3D 8bit acousmatic acoustic activist aesthetics algorithmic ambient animation apps architecture archives art + science Artificial Intelligence asynchronous audio audio/visual audio tour augmented auralization avatar bioart biotechnology body broadcasts business calls + opps cassette chance chiptune cinema circuit bending city code collaboration collective community composer composition concert conductor conference controller convergence conversation copyright dance data distributed diy e-literature ecology education electroacoustic electromagnetic electronic emergence environment event exhibition experimental feedback festival field recording film found free/libre software game generative gesture glitch hacktivism haptics hardware history hybrid identity im/material image immersion improvisation installation instrument interactive interdisciplinary interface intermedia intervention interview interviews/other jazz language laptop lecture light listening live livecoding livestage locative media mapping mashup media microsound mixed reality mobile motion tracking multimedia music narrative nature net art networked net_music_weekly new media news newsletter nmr_commission noise notation object open source opera orchestra p2p participatory perception performance phonography physical place place-specific platform play podcast political presence presentation privacy processing psychogeography public radio reblog recording recycle relational remix research residency resource responsive reuse robotic sample score second life sensor simulation site-specific social social network software sonification sound soundscape sound sculpture soundtrack sound walk space spatialization spoken word streaming surround sound surveillance symposium synchronous synesthesia synthesizers systems tactical tactile tag tangible technology telematic text theater theory tool toy transmission arts tv ubiquitous upgrade! urban video virtual visualization VJ/DJ voice wearable web 2.0 webcast wireless device wireless network workshop writings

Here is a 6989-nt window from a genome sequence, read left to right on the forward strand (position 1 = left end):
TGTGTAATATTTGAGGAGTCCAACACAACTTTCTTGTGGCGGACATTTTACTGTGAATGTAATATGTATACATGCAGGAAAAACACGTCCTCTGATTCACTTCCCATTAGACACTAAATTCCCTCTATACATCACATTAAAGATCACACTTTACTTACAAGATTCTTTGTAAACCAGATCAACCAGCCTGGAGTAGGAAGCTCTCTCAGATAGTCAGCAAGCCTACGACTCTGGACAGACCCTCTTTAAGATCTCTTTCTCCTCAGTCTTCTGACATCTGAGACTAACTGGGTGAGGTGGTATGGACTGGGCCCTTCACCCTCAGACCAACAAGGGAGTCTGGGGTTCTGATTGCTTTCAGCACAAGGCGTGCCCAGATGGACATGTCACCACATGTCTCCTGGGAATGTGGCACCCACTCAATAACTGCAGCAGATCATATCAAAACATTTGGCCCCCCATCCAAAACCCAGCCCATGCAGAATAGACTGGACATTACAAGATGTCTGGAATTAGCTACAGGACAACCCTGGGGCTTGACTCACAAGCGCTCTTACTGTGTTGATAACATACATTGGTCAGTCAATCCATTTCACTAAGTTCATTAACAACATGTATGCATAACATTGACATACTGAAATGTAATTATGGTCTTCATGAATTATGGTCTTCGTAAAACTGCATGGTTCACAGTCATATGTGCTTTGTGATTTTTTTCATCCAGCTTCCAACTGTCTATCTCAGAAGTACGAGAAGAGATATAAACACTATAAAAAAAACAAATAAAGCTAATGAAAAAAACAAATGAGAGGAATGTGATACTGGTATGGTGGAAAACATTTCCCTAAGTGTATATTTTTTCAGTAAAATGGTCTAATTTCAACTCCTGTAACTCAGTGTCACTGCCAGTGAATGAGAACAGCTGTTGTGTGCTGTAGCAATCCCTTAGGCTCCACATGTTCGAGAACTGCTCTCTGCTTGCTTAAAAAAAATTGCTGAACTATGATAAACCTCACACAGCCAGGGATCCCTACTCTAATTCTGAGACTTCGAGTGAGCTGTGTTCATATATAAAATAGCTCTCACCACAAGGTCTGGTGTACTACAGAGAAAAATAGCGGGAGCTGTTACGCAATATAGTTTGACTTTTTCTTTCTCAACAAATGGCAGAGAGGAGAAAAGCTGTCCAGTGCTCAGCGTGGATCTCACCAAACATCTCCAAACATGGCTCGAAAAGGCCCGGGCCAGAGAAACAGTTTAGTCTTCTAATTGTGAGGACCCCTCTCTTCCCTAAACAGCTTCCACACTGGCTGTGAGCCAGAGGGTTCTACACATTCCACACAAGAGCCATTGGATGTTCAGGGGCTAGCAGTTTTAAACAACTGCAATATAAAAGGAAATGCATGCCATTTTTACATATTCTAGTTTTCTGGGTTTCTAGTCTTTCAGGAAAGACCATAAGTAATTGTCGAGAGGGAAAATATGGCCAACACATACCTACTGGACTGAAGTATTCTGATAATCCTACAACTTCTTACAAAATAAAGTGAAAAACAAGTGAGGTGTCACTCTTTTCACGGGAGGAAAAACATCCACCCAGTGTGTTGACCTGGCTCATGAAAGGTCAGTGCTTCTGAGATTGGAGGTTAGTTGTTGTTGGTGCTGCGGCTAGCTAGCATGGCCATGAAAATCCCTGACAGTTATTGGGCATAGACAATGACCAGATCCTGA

Archives

2017

Nov | Oct | Sep | Aug | Jul
Jun | May | Apr | Mar | Feb | Jan

2016

Dec | Nov | Oct | Sep | Aug | Jul
Jun | May | Apr | Mar | Feb | Jan

2015

Dec | Nov | Oct | Sep | Aug | Jul
Jun | May | Apr | Mar | Feb | Jan

2014

Dec | Nov | Oct | Sep | Aug | Jul
Jun | May | Apr | Mar | Feb | Jan

2013

Dec | Nov | Oct | Sep | Aug | Jul
Jun | May | Apr | Mar | Feb | Jan

2012

Dec | Nov | Oct | Sep | Aug | Jul
Jun | May | Apr | Mar | Feb | Jan

2011

Dec | Nov | Oct | Sep | Aug | Jul
Jun | May | Apr | Mar | Feb | Jan

2010

Dec | Nov | Oct | Sep | Aug | Jul
Jun | May | Apr | Mar | Feb | Jan

2009

Dec | Nov | Oct | Sep | Aug | Jul
Jun | May | Apr | Mar | Feb | Jan

2008

Dec | Nov | Oct | Sep | Aug | Jul
Jun | May | Apr | Mar | Feb | Jan

2007

Dec | Nov | Oct | Sep | Aug | Jul
Jun | May | Apr | Mar | Feb | Jan

2006

Dec | Nov | Oct | Sep | Aug | Jul
Jun | May | Apr | Mar | Feb | Jan

2005

Dec | Nov | Oct | Sep | Aug | Jul
Jun | May | Apr | Mar | Feb | Jan

2004

Dec | Nov | Oct | Sep | Aug | Jul

What is this?

Networked_Music_Review (NMR) is a research blog that focuses on emerging networked musical explorations.

Read more...

NMR Commissions

NMR commissioned the following artists to create new sound art works. More...
More NMR Commissions

Net_Music_Weekly

"Two Trains" by Data-Driven DJ aka Brian Foo

Two Trains: Sonification of Income Inequality on the NYC Subway by Data-Driven DJ aka Brian Foo: The goal of this song is to emulate a ride on the New York City Subway's 2 Train ... Read more
Previous N_M_Weeklies

Bloggers

Guest Bloggers:

F.Y.I.

Feed2Mobile
Massachusetts Cultural Council
networked_performance
Networked: a (networked_book) about (networked_art)
New American Radio
New Radio and Performing Arts, Inc.
New York State Council on the Arts, a State agency
New York State Music Fund
Turbulence
Upgrade! Boston

Turbulence Works